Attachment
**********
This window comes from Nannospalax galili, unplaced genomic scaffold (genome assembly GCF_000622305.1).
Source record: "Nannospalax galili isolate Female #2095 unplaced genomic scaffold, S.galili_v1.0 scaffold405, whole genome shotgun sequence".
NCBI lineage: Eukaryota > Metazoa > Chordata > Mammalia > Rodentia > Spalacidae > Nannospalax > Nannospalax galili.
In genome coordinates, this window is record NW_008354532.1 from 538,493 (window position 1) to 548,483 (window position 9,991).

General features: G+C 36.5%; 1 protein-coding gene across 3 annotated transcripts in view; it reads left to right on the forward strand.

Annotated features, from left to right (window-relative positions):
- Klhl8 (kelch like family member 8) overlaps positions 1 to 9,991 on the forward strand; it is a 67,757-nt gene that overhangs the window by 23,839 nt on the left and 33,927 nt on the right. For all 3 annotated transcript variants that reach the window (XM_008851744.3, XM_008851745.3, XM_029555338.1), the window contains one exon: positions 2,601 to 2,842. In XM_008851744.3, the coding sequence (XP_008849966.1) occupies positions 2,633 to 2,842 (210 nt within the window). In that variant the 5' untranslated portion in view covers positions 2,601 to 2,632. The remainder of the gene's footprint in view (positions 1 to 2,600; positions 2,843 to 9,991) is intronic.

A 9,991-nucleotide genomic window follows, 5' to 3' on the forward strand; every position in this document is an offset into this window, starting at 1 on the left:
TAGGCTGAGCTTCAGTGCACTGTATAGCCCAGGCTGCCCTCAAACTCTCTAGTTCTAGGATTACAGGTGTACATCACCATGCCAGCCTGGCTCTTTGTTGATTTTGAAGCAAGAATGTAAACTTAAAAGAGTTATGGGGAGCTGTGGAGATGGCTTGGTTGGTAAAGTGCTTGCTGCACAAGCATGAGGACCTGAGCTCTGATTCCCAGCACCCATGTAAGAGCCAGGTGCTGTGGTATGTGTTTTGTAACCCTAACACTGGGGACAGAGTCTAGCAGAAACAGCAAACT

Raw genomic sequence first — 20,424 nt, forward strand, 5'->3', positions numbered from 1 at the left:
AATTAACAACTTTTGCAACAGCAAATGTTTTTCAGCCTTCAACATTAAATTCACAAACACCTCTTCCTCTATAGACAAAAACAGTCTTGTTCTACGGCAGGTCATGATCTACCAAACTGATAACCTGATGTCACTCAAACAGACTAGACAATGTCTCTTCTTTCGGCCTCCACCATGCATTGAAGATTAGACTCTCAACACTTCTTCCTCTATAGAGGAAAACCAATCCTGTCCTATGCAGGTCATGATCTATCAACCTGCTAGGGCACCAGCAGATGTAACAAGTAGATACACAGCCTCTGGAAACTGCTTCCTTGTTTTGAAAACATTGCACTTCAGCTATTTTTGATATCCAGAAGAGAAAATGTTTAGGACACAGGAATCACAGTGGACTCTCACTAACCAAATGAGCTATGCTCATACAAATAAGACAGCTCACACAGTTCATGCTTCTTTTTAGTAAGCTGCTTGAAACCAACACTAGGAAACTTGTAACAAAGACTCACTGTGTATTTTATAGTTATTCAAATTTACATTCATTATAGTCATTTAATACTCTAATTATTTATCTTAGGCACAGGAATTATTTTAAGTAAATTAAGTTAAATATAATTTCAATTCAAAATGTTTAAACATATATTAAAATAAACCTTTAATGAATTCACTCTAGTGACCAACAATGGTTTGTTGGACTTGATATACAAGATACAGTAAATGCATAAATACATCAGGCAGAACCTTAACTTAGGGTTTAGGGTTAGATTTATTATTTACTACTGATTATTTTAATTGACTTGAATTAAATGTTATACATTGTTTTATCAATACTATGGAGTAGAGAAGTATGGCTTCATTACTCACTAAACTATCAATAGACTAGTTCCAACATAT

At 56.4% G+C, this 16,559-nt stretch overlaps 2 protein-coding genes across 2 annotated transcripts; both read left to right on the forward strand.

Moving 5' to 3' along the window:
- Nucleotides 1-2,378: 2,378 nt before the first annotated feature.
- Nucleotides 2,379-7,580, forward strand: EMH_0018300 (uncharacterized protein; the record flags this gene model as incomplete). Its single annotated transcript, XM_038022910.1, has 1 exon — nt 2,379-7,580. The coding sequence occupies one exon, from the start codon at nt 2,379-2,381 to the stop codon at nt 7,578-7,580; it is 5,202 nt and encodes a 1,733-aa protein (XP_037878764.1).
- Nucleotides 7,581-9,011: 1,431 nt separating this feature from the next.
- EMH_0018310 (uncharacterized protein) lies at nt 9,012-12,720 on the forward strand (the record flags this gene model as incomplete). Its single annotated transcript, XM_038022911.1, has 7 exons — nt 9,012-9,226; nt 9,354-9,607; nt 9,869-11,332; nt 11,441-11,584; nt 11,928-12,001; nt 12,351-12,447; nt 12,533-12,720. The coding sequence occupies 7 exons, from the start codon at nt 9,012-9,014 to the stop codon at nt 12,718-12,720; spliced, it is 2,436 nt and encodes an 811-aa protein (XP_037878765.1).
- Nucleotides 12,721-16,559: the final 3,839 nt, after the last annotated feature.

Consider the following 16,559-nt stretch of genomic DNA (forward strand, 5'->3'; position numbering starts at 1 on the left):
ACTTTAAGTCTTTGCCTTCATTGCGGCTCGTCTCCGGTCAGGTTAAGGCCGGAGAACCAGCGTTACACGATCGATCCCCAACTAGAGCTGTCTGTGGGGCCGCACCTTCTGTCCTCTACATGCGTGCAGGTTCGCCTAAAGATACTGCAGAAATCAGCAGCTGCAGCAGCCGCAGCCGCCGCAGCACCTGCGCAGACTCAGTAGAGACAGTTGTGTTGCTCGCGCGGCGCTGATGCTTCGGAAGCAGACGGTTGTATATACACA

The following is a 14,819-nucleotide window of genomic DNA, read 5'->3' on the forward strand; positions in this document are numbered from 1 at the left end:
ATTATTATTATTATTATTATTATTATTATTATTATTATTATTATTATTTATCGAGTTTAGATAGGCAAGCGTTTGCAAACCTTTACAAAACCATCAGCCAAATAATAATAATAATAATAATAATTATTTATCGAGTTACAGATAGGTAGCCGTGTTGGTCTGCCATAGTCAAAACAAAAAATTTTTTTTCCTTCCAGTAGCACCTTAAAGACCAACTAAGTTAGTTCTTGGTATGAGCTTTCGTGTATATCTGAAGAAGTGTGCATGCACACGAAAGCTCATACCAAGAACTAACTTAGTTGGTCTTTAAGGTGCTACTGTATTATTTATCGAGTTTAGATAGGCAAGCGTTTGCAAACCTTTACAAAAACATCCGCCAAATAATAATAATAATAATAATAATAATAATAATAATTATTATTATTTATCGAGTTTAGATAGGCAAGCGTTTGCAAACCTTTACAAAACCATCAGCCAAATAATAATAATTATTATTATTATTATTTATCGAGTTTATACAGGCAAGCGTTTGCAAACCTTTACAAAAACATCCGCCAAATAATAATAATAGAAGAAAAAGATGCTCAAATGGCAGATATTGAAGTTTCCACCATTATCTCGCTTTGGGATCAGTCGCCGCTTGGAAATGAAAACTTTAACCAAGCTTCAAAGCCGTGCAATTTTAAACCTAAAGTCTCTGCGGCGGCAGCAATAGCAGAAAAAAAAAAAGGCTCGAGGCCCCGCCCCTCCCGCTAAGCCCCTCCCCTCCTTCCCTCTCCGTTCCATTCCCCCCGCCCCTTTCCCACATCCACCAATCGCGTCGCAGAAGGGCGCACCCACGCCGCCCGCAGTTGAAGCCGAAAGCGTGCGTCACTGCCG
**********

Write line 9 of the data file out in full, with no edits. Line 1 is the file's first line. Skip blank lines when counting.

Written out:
TAGGCTGAGCTTCAGTGCACTGTATAGCCCAGGCTGCCCTCAAACTCTCTAGTTCTAGGATTACAGGTGTACATCACCATGCCAGCCTGGCTCTTTGTTGATTTTGAAGCAAGAATGTAAACTTAAAAGAGTTATGGGGAGCTGTGGAGATGGCTTGGTTGGTAAAGTGCTTGCTGCACAAGCATGAGGACCTGAGCTCTGATTCCCAGCACCCATGTAAGAGCCAGGTGCTGTGGTATGTGTTTTGTAACCCTAACACTGGGGACAGAGTCTAGCAGAAACAGCAAACT